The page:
The Tide is Turning Toward Catholicism Because The Pope of Christian Unity (Pope Benedict XVI) Is Gathering the Scattered Flocks Left Behind by Those Who Thought They Knew Better Than The Church
The Catholic Church has always had a bull’s-eye attached to it, and in truth many of us wouldn’t want it any other way, for when we are almost universally loved, as has happened a few times in the last 40 years we have become “of the world,” instead of suffering for the world.” Lately, during the pontificates of Pope John Paul II and now Pope Benedict XVI dark forces have gathered at the gates of truth attacking the Church for a variety of long held beliefs. These beliefs can range from the theological to the social. However, following the US Election of 2008 a tidal wave seems to have inundated the Church from the mainstream media, the political realm and even the entertainment world. The Church’s 2,000 year old teachings and beliefs have been attacked in the United States and Western Europe from elected officials, the mainstream media and well known entertainment celebrities. Some of the faithful have become discouraged and questioned me as to how the thesis of my book, The Tide is Turning Toward Catholicism, could possibly be true in light of this news.
The truth of the matter is that against this troubling backdrop the Church continues to grow around the world, especially in African and Asia but even in North America, where much of the onslaught against the Church has emanated. Seminaries and Mother Houses often have no room for those pursuing a vocation and those young African and Asian men and women are often sent to the US or Europe to explore their vocation. Even in the US and pockets of Europe seminaries are experiencing a mini boom. One seminary rector told me that in the 40+ plus years of being affiliated with the Church, he has never seen a longer sustained period of top notch orthodox minded young men coming in and being ordained as he has seen in the last 10 years. Perhaps this is why the powers that be are so angry.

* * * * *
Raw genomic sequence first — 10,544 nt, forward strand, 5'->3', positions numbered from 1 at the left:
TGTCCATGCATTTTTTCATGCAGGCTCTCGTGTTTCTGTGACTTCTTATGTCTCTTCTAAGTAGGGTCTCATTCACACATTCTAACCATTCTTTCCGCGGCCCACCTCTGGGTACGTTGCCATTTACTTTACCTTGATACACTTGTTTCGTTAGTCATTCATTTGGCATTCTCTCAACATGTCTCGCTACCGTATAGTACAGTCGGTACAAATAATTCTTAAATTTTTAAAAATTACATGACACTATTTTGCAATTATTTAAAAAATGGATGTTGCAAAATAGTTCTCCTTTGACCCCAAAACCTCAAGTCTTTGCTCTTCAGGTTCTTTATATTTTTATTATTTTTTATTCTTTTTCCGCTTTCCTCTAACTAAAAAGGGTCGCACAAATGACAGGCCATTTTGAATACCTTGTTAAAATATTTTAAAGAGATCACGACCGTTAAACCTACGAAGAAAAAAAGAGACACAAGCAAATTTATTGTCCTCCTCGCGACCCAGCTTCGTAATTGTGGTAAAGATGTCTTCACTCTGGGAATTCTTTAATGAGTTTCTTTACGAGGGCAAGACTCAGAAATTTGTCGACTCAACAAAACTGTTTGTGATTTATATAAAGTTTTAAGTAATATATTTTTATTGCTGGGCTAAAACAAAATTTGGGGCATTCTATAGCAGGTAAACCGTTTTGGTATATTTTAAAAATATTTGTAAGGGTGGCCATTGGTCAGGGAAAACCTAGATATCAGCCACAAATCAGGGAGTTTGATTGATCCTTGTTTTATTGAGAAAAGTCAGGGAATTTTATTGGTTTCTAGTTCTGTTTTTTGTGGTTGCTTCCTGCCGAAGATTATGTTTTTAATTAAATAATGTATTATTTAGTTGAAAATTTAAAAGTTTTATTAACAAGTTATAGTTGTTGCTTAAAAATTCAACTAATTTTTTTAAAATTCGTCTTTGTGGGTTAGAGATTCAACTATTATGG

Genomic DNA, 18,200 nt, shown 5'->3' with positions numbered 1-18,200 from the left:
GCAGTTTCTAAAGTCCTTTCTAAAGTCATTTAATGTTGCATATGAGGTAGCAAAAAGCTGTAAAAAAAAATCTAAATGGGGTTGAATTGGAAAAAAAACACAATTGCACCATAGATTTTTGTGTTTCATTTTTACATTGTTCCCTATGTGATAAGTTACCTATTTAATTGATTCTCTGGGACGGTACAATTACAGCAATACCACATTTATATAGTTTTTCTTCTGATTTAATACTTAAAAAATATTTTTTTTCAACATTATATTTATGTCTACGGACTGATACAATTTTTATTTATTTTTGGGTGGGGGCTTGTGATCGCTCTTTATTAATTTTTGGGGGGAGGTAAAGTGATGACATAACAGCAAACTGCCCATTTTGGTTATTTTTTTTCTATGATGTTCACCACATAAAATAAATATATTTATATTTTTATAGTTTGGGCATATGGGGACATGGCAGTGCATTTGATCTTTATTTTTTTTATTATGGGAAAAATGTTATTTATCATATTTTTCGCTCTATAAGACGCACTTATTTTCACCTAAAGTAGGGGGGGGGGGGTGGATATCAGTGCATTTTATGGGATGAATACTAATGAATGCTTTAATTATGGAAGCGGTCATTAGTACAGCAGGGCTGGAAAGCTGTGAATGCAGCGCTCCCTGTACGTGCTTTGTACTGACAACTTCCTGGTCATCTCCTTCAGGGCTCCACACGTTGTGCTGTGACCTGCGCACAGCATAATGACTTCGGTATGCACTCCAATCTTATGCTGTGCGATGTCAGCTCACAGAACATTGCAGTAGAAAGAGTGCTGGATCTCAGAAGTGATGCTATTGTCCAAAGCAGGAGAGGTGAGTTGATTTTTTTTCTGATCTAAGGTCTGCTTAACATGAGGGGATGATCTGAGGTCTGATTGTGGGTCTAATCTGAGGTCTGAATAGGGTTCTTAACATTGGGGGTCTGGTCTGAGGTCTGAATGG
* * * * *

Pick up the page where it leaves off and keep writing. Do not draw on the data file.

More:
It seemed the US midterm Election of 2006 emboldened the cause of those militant liberals and secularists who have contempt for much of what orthodox minded Catholicism holds dear. Following the results of the Election of 2008, many pundits proclaimed the results as a sea change for America. Agnostics and atheists gleefully announced that a world where religion and especially conservative or orthodox minded Catholicism held sway was being replaced by a humanist brand of religion where age old teachings were replaced by the ideas of “enlightened” religious leaders, agnostic thinkers, and pop culture celebrities. It seemed this new brand of liberal thinker was less idealistic than their 1960s peers and displayed an anger and hostility that was a far cry from the utopian idealism displayed some 40 years ago. Yet, beneath the surface and below the radar screens of many news organizations, lies the hope of the Catholic faithful who hold on to the ideas imparted by Christ, His Apostles, Popes, Bishops, Priests, Women Religious, Saints and holy laymen and laywomen throughout the centuries. Continue reading